And here's why. I'm currently reading The Four Spiritual Laws of Prosperity: A Simple Guide to Unlimited Abundance and it's screwing with my head space -- in a good way. I thought I really understood these principles… not the case. Truthfully, I've known about them, but chose to practice them according to my own guidelines and mostly when it was convenient.
First Law, Tithing; giving back to God (Source) one tenth of everything you receive.
Secretly I asked: Really? One tenth? Gross or net? Is it negotiable? Author, Edwene Gaines gives you the skinny on what & why. She says, "tithing is the prosperity principle that brings up the most resistance in people, a resistance that comes from a fear that there will not be enough to go around." Hence the challenge, because the lesson we need to learn is that we live in a lavish and abundant world, where all our wants and needs will always be provided for "- if we're to make the journey to prosperity.
If you choose to do it, there will be days when it's easy and days when it'll be hard. The hard days are where the most growth happens. As with any other success formula, you have to follow it all the way to get the promised results. With current economic pressures you may think this is not the time to start tithing, but maybe that's exactly why it is time.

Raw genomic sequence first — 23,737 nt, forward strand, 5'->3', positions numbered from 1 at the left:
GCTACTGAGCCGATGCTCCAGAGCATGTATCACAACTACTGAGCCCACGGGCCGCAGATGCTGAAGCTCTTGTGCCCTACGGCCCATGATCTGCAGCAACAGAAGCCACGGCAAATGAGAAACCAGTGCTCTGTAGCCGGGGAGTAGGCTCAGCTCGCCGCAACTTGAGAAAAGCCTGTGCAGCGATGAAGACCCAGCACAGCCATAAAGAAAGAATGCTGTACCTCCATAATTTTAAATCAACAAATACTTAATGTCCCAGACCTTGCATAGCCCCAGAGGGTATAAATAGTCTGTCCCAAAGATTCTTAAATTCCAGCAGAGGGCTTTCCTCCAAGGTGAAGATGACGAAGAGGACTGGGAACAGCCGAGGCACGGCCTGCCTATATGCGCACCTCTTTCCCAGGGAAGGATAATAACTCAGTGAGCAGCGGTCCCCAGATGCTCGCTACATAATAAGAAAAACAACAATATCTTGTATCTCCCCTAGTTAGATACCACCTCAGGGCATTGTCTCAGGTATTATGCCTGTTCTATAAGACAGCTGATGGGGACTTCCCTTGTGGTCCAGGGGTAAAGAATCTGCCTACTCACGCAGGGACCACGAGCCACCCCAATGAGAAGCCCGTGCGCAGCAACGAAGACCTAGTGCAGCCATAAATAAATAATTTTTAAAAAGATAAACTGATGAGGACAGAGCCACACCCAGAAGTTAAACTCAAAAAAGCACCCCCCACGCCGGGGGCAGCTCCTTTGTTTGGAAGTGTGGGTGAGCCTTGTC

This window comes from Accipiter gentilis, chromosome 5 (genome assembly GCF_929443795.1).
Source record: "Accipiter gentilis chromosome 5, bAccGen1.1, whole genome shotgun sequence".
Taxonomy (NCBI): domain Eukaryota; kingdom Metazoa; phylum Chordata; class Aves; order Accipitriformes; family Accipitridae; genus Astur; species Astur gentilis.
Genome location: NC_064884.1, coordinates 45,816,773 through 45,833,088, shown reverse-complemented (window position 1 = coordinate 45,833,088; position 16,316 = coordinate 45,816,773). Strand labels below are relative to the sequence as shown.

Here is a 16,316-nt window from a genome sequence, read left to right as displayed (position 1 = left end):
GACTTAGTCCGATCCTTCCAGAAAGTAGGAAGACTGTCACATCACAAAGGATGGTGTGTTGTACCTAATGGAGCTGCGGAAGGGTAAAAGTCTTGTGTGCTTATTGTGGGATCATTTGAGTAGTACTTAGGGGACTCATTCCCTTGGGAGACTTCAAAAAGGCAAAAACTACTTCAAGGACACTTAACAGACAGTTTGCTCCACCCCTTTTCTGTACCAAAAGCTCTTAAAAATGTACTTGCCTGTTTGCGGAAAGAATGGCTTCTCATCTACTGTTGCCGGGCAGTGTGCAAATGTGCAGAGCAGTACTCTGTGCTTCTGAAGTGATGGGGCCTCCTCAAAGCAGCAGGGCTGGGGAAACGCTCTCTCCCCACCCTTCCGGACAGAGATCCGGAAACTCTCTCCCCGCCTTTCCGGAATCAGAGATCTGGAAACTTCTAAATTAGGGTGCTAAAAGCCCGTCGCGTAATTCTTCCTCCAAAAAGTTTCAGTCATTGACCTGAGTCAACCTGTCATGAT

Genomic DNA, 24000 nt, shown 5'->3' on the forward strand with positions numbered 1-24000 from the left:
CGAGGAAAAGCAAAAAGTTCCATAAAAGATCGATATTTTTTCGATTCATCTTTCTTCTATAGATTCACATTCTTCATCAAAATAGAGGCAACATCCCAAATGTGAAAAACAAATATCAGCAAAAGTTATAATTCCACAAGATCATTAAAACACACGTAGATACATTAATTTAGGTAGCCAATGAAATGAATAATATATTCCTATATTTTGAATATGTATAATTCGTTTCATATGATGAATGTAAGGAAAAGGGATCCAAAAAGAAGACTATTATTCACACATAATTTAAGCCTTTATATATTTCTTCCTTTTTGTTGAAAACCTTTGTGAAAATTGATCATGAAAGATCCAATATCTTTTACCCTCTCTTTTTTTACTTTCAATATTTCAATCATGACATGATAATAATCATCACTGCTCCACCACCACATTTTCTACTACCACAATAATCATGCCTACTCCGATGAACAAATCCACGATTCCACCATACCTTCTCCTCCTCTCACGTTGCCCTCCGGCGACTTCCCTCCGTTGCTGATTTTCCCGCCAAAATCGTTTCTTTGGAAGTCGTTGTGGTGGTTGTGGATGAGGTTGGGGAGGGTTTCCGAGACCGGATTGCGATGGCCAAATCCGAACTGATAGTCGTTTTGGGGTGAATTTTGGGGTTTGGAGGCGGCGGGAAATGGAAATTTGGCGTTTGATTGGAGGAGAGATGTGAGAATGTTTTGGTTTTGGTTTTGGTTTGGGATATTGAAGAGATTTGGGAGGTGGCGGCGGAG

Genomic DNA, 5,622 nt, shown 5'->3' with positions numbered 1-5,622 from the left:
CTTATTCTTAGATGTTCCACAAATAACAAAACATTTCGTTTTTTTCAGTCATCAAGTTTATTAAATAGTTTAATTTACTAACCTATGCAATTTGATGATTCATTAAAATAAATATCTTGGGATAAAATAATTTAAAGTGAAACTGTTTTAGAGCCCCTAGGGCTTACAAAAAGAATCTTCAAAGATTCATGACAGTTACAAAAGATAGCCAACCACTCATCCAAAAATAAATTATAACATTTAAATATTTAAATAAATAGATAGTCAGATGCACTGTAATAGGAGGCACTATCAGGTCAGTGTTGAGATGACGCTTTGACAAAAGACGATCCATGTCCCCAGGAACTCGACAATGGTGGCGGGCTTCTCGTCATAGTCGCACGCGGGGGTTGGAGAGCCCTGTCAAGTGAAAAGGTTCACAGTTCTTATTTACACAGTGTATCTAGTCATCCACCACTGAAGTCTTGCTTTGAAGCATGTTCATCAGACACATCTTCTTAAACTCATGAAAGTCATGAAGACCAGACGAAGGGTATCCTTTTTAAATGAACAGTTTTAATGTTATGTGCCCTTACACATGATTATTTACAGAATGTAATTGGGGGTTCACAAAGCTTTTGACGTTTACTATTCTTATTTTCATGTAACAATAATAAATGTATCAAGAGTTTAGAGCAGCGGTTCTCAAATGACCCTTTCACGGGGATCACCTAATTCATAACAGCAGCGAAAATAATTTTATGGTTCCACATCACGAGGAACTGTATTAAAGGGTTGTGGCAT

Thanks to Lisa Sasevich for sending me this book and heartfelt gratitude to Edwene Gaines for writing it. It's been a gift I needed without knowing I needed it. It's encouraged me to reexamine beliefs and habits I'd fallen into. Each day since receiving The Four Spiritual Laws of Prosperity there's been new insight and deeper understanding, unexpected surprises and the occasional test to see if I'm really committed.
Do yourself a favor and get a hold of this book. Do yourself an even bigger favor and put the Laws into practice.
If it scares you, JUMP IN!
Jump into your life!
Btw, in the past, even when I thought I was tithing I made up my own rules about what could qualify: like pro bono work, volunteer hours, charitable donations of goods. Not the case… grab the book for your own clarity.